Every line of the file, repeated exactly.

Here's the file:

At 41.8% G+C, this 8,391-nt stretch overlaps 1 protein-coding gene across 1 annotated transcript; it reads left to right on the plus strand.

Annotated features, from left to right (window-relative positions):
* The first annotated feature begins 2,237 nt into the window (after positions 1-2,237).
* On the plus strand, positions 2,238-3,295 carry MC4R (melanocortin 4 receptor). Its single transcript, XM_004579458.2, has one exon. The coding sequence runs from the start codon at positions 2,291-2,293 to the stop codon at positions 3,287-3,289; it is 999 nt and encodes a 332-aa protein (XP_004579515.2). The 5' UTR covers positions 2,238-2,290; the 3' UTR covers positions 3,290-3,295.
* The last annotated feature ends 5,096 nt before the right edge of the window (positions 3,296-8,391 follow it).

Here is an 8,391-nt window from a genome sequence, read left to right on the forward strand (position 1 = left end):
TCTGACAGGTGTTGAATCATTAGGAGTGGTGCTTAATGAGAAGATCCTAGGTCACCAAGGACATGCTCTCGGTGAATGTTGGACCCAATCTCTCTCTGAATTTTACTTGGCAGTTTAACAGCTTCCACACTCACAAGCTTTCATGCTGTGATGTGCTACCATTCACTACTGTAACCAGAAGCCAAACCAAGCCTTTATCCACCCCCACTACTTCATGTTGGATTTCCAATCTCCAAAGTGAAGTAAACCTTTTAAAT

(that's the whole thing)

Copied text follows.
At 41.8% G+C, this 8,391-nt stretch overlaps 1 protein-coding gene across 1 annotated transcript; it reads left to right on the plus strand.

Annotated features, from left to right (window-relative positions):
* The first annotated feature begins 2,237 nt into the window (after positions 1-2,237).
* On the plus strand, positions 2,238-3,295 carry MC4R (melanocortin 4 receptor). Its single transcript, XM_004579458.2, has one exon. The coding sequence runs from the start codon at positions 2,291-2,293 to the stop codon at positions 3,287-3,289; it is 999 nt and encodes a 332-aa protein (XP_004579515.2). The 5' UTR covers positions 2,238-2,290; the 3' UTR covers positions 3,290-3,295.
* The last annotated feature ends 5,096 nt before the right edge of the window (positions 3,296-8,391 follow it).

Here is an 8,391-nt window from a genome sequence, read left to right on the forward strand (position 1 = left end):
TCTGACAGGTGTTGAATCATTAGGAGTGGTGCTTAATGAGAAGATCCTAGGTCACCAAGGACATGCTCTCGGTGAATGTTGGACCCAATCTCTCTCTGAATTTTACTTGGCAGTTTAACAGCTTCCACACTCACAAGCTTTCATGCTGTGATGTGCTACCATTCACTACTGTAACCAGAAGCCAAACCAAGCCTTTATCCACCCCCACTACTTCATGTTGGATTTCCAATCTCCAAAGTGAAGTAAACCTTTTAAAT